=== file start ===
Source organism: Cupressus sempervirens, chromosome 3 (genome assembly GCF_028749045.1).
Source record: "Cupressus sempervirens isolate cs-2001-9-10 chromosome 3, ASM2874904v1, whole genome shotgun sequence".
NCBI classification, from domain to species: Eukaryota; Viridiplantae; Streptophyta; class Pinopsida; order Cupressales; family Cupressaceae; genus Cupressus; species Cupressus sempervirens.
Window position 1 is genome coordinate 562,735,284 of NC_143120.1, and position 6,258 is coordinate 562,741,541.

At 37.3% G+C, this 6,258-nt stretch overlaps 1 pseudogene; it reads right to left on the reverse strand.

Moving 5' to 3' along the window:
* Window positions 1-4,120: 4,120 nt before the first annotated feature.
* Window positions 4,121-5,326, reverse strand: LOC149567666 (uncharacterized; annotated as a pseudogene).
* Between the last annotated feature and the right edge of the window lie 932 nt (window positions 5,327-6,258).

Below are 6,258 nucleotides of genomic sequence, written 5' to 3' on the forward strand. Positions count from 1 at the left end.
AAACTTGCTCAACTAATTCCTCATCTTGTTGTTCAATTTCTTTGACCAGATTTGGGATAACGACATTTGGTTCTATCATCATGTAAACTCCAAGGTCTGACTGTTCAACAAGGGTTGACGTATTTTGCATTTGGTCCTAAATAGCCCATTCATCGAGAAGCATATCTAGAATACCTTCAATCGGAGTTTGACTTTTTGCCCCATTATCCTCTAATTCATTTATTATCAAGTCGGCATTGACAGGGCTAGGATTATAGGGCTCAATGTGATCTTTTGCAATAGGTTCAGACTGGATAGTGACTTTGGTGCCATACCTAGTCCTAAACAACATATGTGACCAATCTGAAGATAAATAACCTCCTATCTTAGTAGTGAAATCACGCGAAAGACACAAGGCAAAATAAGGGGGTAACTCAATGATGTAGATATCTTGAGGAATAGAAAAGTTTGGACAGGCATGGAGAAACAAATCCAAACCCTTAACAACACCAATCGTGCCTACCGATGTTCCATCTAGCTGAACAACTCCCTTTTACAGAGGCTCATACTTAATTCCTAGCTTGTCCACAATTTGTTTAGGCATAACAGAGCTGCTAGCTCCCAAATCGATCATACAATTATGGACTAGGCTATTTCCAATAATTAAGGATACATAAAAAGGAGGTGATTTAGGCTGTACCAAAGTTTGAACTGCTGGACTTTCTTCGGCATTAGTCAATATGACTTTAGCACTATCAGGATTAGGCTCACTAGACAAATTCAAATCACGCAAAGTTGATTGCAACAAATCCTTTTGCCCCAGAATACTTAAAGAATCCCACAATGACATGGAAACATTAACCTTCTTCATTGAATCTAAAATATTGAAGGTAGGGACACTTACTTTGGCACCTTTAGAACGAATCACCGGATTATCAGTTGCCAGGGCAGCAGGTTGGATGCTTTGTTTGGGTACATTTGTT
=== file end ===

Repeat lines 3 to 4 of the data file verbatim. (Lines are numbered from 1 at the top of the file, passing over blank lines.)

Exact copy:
NCBI classification, from domain to species: Eukaryota; Viridiplantae; Streptophyta; class Pinopsida; order Cupressales; family Cupressaceae; genus Cupressus; species Cupressus sempervirens.
Window position 1 is genome coordinate 562,735,284 of NC_143120.1, and position 6,258 is coordinate 562,741,541.